Pro-Palestine rallies in the West have become religious, not just political, says Andy Ngo

While best known for his coverage of Antifa, the independent journalist got his start covering radical Islam.

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While covering the Alliance for Responsible Citizenship (ARC) conference in London, I caught up with independent journalist Andy Ngô to get his thoughts on the ongoing war between Israel and Hamas.

Ngo, who is best known for his coverage of Antifa, got his start covering radical Islam. He noted that this has come in useful in covering pro-Palestine rallies taking place across the West and in London, where he now lives.

We discussed how there is a religious dimension to the ideologies on display at these rallies that goes beyond political disagreements with the Israeli government. "There are those who are there who feel a religious conviction and you'll see it in what they're chanting, what they're saying, and what their demands are," he said.

Andy has witnessed cries for Muslim armies to mobilize and engage in jihad against "Zionist forces" at these rallies. "The stuff they're saying in Arabic, they're not chanting against Israelis, they're chanting against the yahud — the Jews," he added.

Asked about where he sees the West headed with such antisemitism and anti-democratic behaviour on full display, Andy was not optimistic.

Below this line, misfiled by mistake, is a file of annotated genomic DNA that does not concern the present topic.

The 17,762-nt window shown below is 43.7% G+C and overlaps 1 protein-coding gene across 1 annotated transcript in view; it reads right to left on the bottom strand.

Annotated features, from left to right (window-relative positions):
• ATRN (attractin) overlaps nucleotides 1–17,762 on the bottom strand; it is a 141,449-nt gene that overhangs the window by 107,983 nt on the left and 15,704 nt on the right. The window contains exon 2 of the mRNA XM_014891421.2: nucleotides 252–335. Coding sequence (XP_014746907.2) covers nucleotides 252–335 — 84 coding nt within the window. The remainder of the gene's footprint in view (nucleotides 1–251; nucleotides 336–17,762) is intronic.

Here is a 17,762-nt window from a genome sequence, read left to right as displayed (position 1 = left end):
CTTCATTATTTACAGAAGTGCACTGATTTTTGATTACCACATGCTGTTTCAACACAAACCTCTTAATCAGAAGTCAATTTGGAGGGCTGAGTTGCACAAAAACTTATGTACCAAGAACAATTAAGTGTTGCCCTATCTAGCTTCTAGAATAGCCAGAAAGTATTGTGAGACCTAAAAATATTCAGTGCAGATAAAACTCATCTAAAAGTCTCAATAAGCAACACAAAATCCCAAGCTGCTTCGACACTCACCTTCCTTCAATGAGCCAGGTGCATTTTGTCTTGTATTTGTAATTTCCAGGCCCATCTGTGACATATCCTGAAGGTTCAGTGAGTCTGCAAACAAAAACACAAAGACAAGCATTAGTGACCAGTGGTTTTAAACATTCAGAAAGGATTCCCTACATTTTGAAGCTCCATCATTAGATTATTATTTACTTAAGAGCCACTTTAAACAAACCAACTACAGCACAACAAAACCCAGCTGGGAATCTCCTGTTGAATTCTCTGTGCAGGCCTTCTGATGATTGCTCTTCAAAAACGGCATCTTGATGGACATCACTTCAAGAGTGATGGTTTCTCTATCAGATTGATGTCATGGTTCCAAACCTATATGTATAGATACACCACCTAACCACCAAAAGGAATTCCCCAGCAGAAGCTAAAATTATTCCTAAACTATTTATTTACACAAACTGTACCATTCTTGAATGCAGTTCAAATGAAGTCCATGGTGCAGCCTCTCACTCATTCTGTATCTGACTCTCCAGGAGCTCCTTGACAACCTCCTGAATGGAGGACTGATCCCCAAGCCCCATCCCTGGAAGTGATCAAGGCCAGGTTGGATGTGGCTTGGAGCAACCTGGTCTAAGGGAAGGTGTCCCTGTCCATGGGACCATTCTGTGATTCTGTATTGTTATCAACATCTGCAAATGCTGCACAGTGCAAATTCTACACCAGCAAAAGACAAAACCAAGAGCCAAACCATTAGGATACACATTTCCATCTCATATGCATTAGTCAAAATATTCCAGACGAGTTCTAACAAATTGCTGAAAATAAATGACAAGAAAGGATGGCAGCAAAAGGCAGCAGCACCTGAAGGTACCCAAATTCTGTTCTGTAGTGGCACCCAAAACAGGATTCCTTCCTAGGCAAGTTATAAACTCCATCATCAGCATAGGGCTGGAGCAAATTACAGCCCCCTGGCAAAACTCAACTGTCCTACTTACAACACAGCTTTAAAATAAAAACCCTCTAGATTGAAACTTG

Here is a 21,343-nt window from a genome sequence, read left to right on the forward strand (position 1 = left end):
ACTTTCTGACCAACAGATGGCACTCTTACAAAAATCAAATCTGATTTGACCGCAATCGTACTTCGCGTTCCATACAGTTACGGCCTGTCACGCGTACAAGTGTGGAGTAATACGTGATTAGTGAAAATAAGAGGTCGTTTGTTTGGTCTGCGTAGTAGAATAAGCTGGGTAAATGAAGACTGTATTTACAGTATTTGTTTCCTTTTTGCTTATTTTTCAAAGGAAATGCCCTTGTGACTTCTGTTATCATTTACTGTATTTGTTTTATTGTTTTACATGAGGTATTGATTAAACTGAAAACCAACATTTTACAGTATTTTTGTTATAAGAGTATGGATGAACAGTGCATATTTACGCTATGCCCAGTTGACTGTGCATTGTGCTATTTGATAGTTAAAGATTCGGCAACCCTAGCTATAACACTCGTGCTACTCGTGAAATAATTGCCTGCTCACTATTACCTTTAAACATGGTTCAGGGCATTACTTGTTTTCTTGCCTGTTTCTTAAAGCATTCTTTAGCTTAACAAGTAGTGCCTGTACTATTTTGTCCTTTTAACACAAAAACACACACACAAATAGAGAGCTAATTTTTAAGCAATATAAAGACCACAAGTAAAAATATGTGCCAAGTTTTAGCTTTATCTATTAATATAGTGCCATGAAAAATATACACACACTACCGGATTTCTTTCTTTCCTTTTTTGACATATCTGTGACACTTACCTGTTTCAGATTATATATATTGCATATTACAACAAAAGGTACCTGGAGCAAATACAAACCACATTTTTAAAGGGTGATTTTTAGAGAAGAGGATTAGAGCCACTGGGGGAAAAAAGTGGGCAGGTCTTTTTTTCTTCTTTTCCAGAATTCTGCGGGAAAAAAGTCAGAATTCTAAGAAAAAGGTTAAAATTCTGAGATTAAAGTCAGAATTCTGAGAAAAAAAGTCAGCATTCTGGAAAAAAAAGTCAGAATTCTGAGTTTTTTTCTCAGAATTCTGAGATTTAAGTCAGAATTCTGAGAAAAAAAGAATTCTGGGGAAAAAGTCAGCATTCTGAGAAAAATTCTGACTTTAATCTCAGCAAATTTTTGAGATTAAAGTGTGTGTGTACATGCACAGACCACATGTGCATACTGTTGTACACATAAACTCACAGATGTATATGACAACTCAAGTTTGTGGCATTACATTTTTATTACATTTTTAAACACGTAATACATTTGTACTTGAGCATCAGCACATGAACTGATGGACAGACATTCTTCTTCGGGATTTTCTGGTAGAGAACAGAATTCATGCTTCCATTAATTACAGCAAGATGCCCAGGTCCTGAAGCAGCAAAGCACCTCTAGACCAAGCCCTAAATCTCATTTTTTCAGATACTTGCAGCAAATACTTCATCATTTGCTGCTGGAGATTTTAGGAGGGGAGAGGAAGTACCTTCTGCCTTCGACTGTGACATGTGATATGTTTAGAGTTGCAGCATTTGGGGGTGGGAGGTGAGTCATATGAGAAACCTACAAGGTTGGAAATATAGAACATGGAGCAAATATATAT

"It's a sad reality that with multiculturalism, this paradise and this utopia and diverse society that we've been sold for generations from the chattering classes and the elites and intellectuals — we don't see people being safer because of it. Now there's an expectation that if there's conflict in the Middle East, you have to protect Jewish institutions here because people might carry out acts of violence. Protecting the institutions is important, but this is really a bandaid solution for the day."

"What about next month or the year after that, or the decade after that?" he continued.

We also spoke about the need for a conversation about immigration, the ignorance common among LGBT activists marching 'in solidarity' with Palestine, and elements of the right and the far-left coming together on opposition to Israel.

Andy believes that the anti-war right is influencing this emerging alliance, and with reasonable questions about the United States' role in international conflicts. "They have legitimate grievances, I feel," he said. 

"On the homeland we have extreme issues with income inequalities, extremely porous southern border with Mexico, people overdosing... they have this frustration of, we are being taxed to death and our money is being sent every few months, in the billions, tens of billions, to these conflicts that are far away and don't necessarily affect us. I understand that grievance and I actually think that that view is a legitimate view to be expressed and to be debated."

For more reports about the ongoing Israel-Hamas war, be sure to visit

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